Where does this leave Utah transfer Vaha Vainuku? The 6-foot-3, 325-pound Vainuku took an interesting route to Nebraska. He graduated as part of the 2012 class, before serving an LDS mission during the 2012-13 seasons. He then grayshirted during the 2014 season and joined Utah’s program in 2015, where he redshirted after suffering a Lisfranc fracture, tearing two ligaments in his right foot. He had two surgeries, but wasn’t the same. Although Vainuku came to Utah as a defensive lineman, he played on the offensive side in 2016 out of necessity, appearing in two games as a reserve guard. He ended up retiring in the spring of 2017 because of lingering effects of the Lisfranc fracture. He continued his studies at Utah on a medical hardship and received a bachelor’s degree this past spring. This past April, when his foot began feeling better, Vainuku reached out to his old high school coach. College coaches were coming through Salt Lake City in the spring evaluating prospects, and Vainuku asked if his coach would pass along his name to assistants coming through. Nebraska defensive coordinator Erik Chinander was one of the coaches who visited East High School and checked in on Vainuku. A campus visit followed less than a week later and on June 1, Vainuku decided to transfer to Nebraska. So how does a player go from accepting a medical scholarship at one school to transferring and playing at another? Vainuku needed to graduate from Utah, then be medically cleared to return to the field by Husker doctors on his visit. Nebraska’s medical staff checked out Vainuku for almost three hours, running a battery of tests. Everything checked out. While at Utah, Vainuku was one of the strongest players on the team, being able to bench press more than 450 pounds. Coaches felt he would be able to play any position across the defensive line. He isn’t listed on the current depth chart, but Vainuku – who turns 25 in October, will have two seasons of eligibility.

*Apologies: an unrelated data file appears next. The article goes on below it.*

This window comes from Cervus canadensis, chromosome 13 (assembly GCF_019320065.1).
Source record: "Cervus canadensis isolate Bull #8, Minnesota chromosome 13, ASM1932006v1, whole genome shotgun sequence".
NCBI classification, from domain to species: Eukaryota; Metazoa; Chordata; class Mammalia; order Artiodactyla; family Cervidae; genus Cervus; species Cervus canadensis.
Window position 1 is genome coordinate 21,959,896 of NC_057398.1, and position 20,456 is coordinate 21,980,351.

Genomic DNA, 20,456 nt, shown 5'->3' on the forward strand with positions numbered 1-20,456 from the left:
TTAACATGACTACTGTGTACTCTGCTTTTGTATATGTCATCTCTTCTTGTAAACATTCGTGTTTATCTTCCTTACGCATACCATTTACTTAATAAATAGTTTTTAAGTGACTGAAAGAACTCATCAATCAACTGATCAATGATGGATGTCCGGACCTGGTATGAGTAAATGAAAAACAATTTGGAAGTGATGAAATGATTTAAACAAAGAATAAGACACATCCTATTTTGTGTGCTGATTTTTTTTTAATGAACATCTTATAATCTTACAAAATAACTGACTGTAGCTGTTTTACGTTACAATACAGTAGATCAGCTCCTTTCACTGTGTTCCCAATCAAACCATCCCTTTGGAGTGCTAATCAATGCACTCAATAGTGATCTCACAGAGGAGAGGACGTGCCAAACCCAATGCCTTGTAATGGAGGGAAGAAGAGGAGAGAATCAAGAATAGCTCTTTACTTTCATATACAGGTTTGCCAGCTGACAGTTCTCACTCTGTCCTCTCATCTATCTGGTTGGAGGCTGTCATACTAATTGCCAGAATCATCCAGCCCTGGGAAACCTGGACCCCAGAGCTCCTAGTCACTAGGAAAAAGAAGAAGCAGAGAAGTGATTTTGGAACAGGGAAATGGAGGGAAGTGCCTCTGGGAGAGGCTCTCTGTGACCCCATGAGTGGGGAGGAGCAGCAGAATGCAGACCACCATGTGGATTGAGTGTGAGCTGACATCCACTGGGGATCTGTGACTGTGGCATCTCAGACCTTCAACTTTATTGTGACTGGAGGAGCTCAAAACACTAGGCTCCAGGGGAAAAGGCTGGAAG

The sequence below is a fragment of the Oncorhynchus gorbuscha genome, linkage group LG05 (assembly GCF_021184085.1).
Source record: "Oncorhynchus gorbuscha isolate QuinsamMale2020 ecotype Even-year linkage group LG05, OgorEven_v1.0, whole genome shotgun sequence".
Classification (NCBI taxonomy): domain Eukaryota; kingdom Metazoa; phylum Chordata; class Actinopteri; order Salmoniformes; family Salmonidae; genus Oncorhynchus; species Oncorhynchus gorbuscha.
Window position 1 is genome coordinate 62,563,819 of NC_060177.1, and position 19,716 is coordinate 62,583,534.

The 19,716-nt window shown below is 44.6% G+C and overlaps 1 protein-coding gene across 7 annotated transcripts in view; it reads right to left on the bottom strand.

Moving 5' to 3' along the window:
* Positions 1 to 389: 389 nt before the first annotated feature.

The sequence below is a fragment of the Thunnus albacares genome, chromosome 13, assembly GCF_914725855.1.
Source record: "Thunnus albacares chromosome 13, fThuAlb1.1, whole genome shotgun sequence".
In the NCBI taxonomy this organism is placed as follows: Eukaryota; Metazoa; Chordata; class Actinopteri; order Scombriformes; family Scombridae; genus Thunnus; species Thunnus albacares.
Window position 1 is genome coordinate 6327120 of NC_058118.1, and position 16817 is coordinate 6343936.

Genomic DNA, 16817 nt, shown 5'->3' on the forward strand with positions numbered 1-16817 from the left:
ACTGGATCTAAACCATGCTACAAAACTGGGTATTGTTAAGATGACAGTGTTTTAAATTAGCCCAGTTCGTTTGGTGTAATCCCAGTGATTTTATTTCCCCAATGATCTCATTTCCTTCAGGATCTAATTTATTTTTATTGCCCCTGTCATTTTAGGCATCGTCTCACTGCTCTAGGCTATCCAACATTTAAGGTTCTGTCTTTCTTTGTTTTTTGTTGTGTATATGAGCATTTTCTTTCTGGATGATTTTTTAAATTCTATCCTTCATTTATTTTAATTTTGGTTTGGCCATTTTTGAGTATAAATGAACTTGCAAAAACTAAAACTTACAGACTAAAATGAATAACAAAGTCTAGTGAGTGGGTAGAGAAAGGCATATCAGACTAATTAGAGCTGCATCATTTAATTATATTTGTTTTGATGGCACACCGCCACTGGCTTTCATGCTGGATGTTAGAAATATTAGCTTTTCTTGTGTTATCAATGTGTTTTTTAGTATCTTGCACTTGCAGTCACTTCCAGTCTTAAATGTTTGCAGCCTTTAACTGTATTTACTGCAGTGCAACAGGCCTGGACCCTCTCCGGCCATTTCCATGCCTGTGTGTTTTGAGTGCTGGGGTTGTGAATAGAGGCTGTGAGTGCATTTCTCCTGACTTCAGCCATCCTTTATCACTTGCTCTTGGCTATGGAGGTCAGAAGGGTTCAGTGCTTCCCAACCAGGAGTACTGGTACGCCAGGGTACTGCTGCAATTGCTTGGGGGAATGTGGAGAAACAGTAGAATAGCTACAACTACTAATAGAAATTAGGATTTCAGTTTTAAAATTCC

There seems to be a lot of depth and talented options at defensive end. Three guys will likely get the bulk of the reps, but another two or three could certainly make their mark this season as well. Senior Freedom Akinmoladun, who came to Nebraska as a tight end recruit, is the veteran of the group. The 6-foot-4, 295-pounder has played in 36 career games and has 29 starts to his credit. He hasn’t really lived up to the hype he created as a redshirt freshman in 2015, when he recorded a team-high 4½ sacks. Many thought he would be Nebraska’s next great pass rusher, but he has only registered five total sacks the past two seasons.

There is a tight battle going on for the other starting defensive end spot. Right now, it seems sophomore Ben Stille has the slightest of edges on junior Carlos Davis. Both have tremendous upsides. The 6-foot-5, 290-pound Stille burst onto the scene last year. He started the year as a defensive end, but was moved to outside linebacker by former defensive coordinator Bob Diaco. The Ashland-Greenwood native didn’t make his debut until Week 4 against Rutgers, but finished the season as the teams leader in TFLs (10) and sacks (3.5) and earned Freshman All-Big Ten honors from the Big Ten Network. In doing so, Stille became the first freshman to lead the Huskers in TFLs since the stats began being tracked (1968) and the first freshman to lead Nebraska in sacks since the stat became official (1981). Frost and his staff moved him back to defensive end shortly after they arrived. The staff has been talking about Stille since the spring and have clearly been impressed by him on many levels. They already praise his leadership and work ethic. He has a very bright future.